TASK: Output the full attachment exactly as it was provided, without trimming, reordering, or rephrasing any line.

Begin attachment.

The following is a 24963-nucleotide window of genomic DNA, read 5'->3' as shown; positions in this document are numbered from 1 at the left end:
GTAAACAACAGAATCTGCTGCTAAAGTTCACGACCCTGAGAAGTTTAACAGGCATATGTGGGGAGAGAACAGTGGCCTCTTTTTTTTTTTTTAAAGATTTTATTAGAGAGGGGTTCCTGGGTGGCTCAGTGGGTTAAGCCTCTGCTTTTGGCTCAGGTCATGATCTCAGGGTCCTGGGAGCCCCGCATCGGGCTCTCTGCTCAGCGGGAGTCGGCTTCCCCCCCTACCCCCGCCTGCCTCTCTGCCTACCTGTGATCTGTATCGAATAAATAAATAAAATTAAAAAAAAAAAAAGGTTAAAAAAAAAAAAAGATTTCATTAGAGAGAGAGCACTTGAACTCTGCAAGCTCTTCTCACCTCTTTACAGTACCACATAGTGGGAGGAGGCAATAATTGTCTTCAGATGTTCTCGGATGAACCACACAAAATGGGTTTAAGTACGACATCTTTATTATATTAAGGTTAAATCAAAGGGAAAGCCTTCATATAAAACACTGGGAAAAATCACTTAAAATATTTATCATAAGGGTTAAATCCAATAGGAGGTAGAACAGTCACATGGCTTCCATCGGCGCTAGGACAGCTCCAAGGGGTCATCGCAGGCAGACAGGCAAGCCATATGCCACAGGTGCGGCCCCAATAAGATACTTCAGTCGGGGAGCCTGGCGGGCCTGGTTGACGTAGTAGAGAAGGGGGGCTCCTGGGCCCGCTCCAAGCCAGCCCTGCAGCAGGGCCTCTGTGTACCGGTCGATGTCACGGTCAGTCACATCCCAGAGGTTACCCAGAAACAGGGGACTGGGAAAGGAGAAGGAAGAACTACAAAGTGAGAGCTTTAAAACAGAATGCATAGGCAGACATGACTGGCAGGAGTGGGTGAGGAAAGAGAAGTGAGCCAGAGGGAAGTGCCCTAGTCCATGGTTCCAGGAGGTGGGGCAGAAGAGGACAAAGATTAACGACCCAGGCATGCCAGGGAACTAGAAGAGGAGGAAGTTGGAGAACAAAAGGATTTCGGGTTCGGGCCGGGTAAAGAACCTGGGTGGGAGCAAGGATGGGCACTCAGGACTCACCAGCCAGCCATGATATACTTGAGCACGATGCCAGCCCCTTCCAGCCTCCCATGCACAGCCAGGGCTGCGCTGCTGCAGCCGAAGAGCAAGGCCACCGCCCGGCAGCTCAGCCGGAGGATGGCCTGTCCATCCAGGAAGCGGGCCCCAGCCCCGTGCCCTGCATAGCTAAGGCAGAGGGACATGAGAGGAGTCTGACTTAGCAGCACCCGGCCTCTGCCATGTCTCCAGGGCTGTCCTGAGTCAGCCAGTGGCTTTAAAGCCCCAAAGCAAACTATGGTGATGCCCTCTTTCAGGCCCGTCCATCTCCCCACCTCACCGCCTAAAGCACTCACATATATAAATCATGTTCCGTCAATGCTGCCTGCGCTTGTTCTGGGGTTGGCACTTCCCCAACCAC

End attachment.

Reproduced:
The following is a 24963-nucleotide window of genomic DNA, read 5'->3' as shown; positions in this document are numbered from 1 at the left end:
GTAAACAACAGAATCTGCTGCTAAAGTTCACGACCCTGAGAAGTTTAACAGGCATATGTGGGGAGAGAACAGTGGCCTCTTTTTTTTTTTTTAAAGATTTTATTAGAGAGGGGTTCCTGGGTGGCTCAGTGGGTTAAGCCTCTGCTTTTGGCTCAGGTCATGATCTCAGGGTCCTGGGAGCCCCGCATCGGGCTCTCTGCTCAGCGGGAGTCGGCTTCCCCCCCTACCCCCGCCTGCCTCTCTGCCTACCTGTGATCTGTATCGAATAAATAAATAAAATTAAAAAAAAAAAAAGGTTAAAAAAAAAAAAAGATTTCATTAGAGAGAGAGCACTTGAACTCTGCAAGCTCTTCTCACCTCTTTACAGTACCACATAGTGGGAGGAGGCAATAATTGTCTTCAGATGTTCTCGGATGAACCACACAAAATGGGTTTAAGTACGACATCTTTATTATATTAAGGTTAAATCAAAGGGAAAGCCTTCATATAAAACACTGGGAAAAATCACTTAAAATATTTATCATAAGGGTTAAATCCAATAGGAGGTAGAACAGTCACATGGCTTCCATCGGCGCTAGGACAGCTCCAAGGGGTCATCGCAGGCAGACAGGCAAGCCATATGCCACAGGTGCGGCCCCAATAAGATACTTCAGTCGGGGAGCCTGGCGGGCCTGGTTGACGTAGTAGAGAAGGGGGGCTCCTGGGCCCGCTCCAAGCCAGCCCTGCAGCAGGGCCTCTGTGTACCGGTCGATGTCACGGTCAGTCACATCCCAGAGGTTACCCAGAAACAGGGGACTGGGAAAGGAGAAGGAAGAACTACAAAGTGAGAGCTTTAAAACAGAATGCATAGGCAGACATGACTGGCAGGAGTGGGTGAGGAAAGAGAAGTGAGCCAGAGGGAAGTGCCCTAGTCCATGGTTCCAGGAGGTGGGGCAGAAGAGGACAAAGATTAACGACCCAGGCATGCCAGGGAACTAGAAGAGGAGGAAGTTGGAGAACAAAAGGATTTCGGGTTCGGGCCGGGTAAAGAACCTGGGTGGGAGCAAGGATGGGCACTCAGGACTCACCAGCCAGCCATGATATACTTGAGCACGATGCCAGCCCCTTCCAGCCTCCCATGCACAGCCAGGGCTGCGCTGCTGCAGCCGAAGAGCAAGGCCACCGCCCGGCAGCTCAGCCGGAGGATGGCCTGTCCATCCAGGAAGCGGGCCCCAGCCCCGTGCCCTGCATAGCTAAGGCAGAGGGACATGAGAGGAGTCTGACTTAGCAGCACCCGGCCTCTGCCATGTCTCCAGGGCTGTCCTGAGTCAGCCAGTGGCTTTAAAGCCCCAAAGCAAACTATGGTGATGCCCTCTTTCAGGCCCGTCCATCTCCCCACCTCACCGCCTAAAGCACTCACATATATAAATCATGTTCCGTCAATGCTGCCTGCGCTTGTTCTGGGGTTGGCACTTCCCCAACCAC